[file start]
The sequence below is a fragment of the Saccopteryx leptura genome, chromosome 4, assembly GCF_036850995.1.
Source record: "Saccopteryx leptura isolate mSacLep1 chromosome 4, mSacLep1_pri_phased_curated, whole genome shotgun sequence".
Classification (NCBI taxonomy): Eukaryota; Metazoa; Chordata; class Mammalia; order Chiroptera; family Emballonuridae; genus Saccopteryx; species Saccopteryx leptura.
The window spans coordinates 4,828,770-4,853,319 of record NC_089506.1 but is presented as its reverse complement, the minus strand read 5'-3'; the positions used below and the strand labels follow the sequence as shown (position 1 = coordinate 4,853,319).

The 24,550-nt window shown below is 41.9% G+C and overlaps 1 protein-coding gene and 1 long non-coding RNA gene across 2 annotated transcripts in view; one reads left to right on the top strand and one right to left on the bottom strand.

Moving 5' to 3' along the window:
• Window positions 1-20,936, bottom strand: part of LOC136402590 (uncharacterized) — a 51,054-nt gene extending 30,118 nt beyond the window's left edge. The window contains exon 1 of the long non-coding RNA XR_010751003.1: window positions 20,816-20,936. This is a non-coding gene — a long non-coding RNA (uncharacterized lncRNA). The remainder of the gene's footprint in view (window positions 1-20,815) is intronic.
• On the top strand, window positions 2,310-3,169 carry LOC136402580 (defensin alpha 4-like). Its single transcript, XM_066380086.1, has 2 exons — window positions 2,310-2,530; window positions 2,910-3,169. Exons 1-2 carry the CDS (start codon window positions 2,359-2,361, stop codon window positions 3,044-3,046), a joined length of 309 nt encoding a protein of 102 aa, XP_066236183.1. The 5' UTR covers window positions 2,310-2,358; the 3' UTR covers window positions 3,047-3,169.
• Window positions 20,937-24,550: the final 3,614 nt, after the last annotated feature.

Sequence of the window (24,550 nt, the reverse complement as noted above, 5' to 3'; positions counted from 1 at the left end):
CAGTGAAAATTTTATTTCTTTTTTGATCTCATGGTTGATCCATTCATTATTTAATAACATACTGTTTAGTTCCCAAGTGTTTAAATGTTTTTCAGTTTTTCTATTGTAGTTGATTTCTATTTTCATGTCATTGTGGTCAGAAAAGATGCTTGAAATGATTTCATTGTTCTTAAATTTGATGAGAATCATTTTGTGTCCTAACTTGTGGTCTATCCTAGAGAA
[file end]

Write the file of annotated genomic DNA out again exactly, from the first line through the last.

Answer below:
The sequence below is a fragment of the Saccopteryx leptura genome, chromosome 4, assembly GCF_036850995.1.
Source record: "Saccopteryx leptura isolate mSacLep1 chromosome 4, mSacLep1_pri_phased_curated, whole genome shotgun sequence".
Classification (NCBI taxonomy): Eukaryota; Metazoa; Chordata; class Mammalia; order Chiroptera; family Emballonuridae; genus Saccopteryx; species Saccopteryx leptura.
The window spans coordinates 4,828,770-4,853,319 of record NC_089506.1 but is presented as its reverse complement, the minus strand read 5'-3'; the positions used below and the strand labels follow the sequence as shown (position 1 = coordinate 4,853,319).

The 24,550-nt window shown below is 41.9% G+C and overlaps 1 protein-coding gene and 1 long non-coding RNA gene across 2 annotated transcripts in view; one reads left to right on the top strand and one right to left on the bottom strand.

Moving 5' to 3' along the window:
• Window positions 1-20,936, bottom strand: part of LOC136402590 (uncharacterized) — a 51,054-nt gene extending 30,118 nt beyond the window's left edge. The window contains exon 1 of the long non-coding RNA XR_010751003.1: window positions 20,816-20,936. This is a non-coding gene — a long non-coding RNA (uncharacterized lncRNA). The remainder of the gene's footprint in view (window positions 1-20,815) is intronic.
• On the top strand, window positions 2,310-3,169 carry LOC136402580 (defensin alpha 4-like). Its single transcript, XM_066380086.1, has 2 exons — window positions 2,310-2,530; window positions 2,910-3,169. Exons 1-2 carry the CDS (start codon window positions 2,359-2,361, stop codon window positions 3,044-3,046), a joined length of 309 nt encoding a protein of 102 aa, XP_066236183.1. The 5' UTR covers window positions 2,310-2,358; the 3' UTR covers window positions 3,047-3,169.
• Window positions 20,937-24,550: the final 3,614 nt, after the last annotated feature.

Sequence of the window (24,550 nt, the reverse complement as noted above, 5' to 3'; positions counted from 1 at the left end):
CAGTGAAAATTTTATTTCTTTTTTGATCTCATGGTTGATCCATTCATTATTTAATAACATACTGTTTAGTTCCCAAGTGTTTAAATGTTTTTCAGTTTTTCTATTGTAGTTGATTTCTATTTTCATGTCATTGTGGTCAGAAAAGATGCTTGAAATGATTTCATTGTTCTTAAATTTGATGAGAATCATTTTGTGTCCTAACTTGTGGTCTATCCTAGAGAA